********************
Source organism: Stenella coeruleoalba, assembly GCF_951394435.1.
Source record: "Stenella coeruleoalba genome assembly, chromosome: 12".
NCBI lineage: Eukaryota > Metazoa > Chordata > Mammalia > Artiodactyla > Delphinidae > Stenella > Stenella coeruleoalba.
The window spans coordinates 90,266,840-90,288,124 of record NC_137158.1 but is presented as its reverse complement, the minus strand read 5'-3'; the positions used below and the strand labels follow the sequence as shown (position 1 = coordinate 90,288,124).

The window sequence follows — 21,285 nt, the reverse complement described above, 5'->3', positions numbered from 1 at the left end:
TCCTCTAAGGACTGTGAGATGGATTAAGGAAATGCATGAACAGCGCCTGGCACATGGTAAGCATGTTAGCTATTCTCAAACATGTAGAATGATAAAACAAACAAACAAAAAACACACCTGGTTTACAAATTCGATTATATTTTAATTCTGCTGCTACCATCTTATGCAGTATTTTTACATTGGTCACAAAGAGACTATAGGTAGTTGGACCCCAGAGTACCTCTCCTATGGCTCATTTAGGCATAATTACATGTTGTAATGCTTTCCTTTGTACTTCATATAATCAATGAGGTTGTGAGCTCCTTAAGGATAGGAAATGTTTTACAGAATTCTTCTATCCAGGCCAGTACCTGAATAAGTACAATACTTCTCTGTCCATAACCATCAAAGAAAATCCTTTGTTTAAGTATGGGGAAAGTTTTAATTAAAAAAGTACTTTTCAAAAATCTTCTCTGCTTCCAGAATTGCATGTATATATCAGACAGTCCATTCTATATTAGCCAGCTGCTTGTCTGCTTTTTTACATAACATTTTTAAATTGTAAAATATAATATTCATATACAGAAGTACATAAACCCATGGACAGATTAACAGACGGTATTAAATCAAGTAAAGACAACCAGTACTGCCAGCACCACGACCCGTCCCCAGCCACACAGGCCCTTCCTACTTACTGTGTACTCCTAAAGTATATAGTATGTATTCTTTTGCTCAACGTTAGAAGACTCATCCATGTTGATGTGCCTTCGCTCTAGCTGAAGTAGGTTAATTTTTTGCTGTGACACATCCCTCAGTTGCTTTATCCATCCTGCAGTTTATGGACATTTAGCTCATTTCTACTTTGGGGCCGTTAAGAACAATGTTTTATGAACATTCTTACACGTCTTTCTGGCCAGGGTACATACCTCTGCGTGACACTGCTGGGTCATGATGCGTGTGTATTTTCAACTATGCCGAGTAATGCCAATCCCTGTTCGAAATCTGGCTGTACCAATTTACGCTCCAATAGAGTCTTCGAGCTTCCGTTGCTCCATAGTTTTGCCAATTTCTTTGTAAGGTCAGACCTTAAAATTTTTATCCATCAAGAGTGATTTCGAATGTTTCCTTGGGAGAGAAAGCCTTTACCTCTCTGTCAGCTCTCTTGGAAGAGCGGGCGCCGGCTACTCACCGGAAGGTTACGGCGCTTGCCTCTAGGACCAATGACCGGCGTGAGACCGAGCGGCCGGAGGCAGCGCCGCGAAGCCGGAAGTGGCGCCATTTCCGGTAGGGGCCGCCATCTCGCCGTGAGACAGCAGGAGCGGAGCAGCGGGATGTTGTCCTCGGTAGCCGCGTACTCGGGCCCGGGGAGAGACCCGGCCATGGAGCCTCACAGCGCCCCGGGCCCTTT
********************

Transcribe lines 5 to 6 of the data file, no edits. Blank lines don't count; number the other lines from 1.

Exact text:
The window sequence follows — 21,285 nt, the reverse complement described above, 5'->3', positions numbered from 1 at the left end:
TCCTCTAAGGACTGTGAGATGGATTAAGGAAATGCATGAACAGCGCCTGGCACATGGTAAGCATGTTAGCTATTCTCAAACATGTAGAATGATAAAACAAACAAACAAAAAACACACCTGGTTTACAAATTCGATTATATTTTAATTCTGCTGCTACCATCTTATGCAGTATTTTTACATTGGTCACAAAGAGACTATAGGTAGTTGGACCCCAGAGTACCTCTCCTATGGCTCATTTAGGCATAATTACATGTTGTAATGCTTTCCTTTGTACTTCATATAATCAATGAGGTTGTGAGCTCCTTAAGGATAGGAAATGTTTTACAGAATTCTTCTATCCAGGCCAGTACCTGAATAAGTACAATACTTCTCTGTCCATAACCATCAAAGAAAATCCTTTGTTTAAGTATGGGGAAAGTTTTAATTAAAAAAGTACTTTTCAAAAATCTTCTCTGCTTCCAGAATTGCATGTATATATCAGACAGTCCATTCTATATTAGCCAGCTGCTTGTCTGCTTTTTTACATAACATTTTTAAATTGTAAAATATAATATTCATATACAGAAGTACATAAACCCATGGACAGATTAACAGACGGTATTAAATCAAGTAAAGACAACCAGTACTGCCAGCACCACGACCCGTCCCCAGCCACACAGGCCCTTCCTACTTACTGTGTACTCCTAAAGTATATAGTATGTATTCTTTTGCTCAACGTTAGAAGACTCATCCATGTTGATGTGCCTTCGCTCTAGCTGAAGTAGGTTAATTTTTTGCTGTGACACATCCCTCAGTTGCTTTATCCATCCTGCAGTTTATGGACATTTAGCTCATTTCTACTTTGGGGCCGTTAAGAACAATGTTTTATGAACATTCTTACACGTCTTTCTGGCCAGGGTACATACCTCTGCGTGACACTGCTGGGTCATGATGCGTGTGTATTTTCAACTATGCCGAGTAATGCCAATCCCTGTTCGAAATCTGGCTGTACCAATTTACGCTCCAATAGAGTCTTCGAGCTTCCGTTGCTCCATAGTTTTGCCAATTTCTTTGTAAGGTCAGACCTTAAAATTTTTATCCATCAAGAGTGATTTCGAATGTTTCCTTGGGAGAGAAAGCCTTTACCTCTCTGTCAGCTCTCTTGGAAGAGCGGGCGCCGGCTACTCACCGGAAGGTTACGGCGCTTGCCTCTAGGACCAATGACCGGCGTGAGACCGAGCGGCCGGAGGCAGCGCCGCGAAGCCGGAAGTGGCGCCATTTCCGGTAGGGGCCGCCATCTCGCCGTGAGACAGCAGGAGCGGAGCAGCGGGATGTTGTCCTCGGTAGCCGCGTACTCGGGCCCGGGGAGAGACCCGGCCATGGAGCCTCACAGCGCCCCGGGCCCTTT